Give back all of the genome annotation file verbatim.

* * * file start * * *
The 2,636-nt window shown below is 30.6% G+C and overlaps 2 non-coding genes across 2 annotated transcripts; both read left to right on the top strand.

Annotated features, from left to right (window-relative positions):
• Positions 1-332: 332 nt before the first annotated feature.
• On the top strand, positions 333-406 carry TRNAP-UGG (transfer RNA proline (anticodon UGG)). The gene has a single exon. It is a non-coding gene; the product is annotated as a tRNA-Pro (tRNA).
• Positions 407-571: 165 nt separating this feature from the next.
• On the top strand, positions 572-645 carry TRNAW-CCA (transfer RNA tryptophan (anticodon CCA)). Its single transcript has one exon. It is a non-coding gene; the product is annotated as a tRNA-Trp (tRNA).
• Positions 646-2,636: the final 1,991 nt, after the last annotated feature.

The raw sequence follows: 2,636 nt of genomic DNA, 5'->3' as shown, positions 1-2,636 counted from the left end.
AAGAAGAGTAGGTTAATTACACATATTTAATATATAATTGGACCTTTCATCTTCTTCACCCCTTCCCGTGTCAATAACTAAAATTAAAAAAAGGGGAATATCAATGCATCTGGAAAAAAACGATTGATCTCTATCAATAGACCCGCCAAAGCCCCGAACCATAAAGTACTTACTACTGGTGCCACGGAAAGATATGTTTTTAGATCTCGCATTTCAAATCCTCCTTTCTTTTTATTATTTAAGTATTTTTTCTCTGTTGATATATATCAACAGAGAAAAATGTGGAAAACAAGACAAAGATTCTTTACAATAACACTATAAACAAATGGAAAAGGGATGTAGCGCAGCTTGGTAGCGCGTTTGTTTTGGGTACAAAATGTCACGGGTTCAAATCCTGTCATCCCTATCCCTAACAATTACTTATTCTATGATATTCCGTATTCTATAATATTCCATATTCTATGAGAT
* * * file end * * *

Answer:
The 2,636-nt window shown below is 30.6% G+C and overlaps 2 non-coding genes across 2 annotated transcripts; both read left to right on the top strand.

Annotated features, from left to right (window-relative positions):
• Positions 1-332: 332 nt before the first annotated feature.
• On the top strand, positions 333-406 carry TRNAP-UGG (transfer RNA proline (anticodon UGG)). The gene has a single exon. It is a non-coding gene; the product is annotated as a tRNA-Pro (tRNA).
• Positions 407-571: 165 nt separating this feature from the next.
• On the top strand, positions 572-645 carry TRNAW-CCA (transfer RNA tryptophan (anticodon CCA)). Its single transcript has one exon. It is a non-coding gene; the product is annotated as a tRNA-Trp (tRNA).
• Positions 646-2,636: the final 1,991 nt, after the last annotated feature.

The raw sequence follows: 2,636 nt of genomic DNA, 5'->3' as shown, positions 1-2,636 counted from the left end.
AAGAAGAGTAGGTTAATTACACATATTTAATATATAATTGGACCTTTCATCTTCTTCACCCCTTCCCGTGTCAATAACTAAAATTAAAAAAAGGGGAATATCAATGCATCTGGAAAAAAACGATTGATCTCTATCAATAGACCCGCCAAAGCCCCGAACCATAAAGTACTTACTACTGGTGCCACGGAAAGATATGTTTTTAGATCTCGCATTTCAAATCCTCCTTTCTTTTTATTATTTAAGTATTTTTTCTCTGTTGATATATATCAACAGAGAAAAATGTGGAAAACAAGACAAAGATTCTTTACAATAACACTATAAACAAATGGAAAAGGGATGTAGCGCAGCTTGGTAGCGCGTTTGTTTTGGGTACAAAATGTCACGGGTTCAAATCCTGTCATCCCTATCCCTAACAATTACTTATTCTATGATATTCCGTATTCTATAATATTCCATATTCTATGAGAT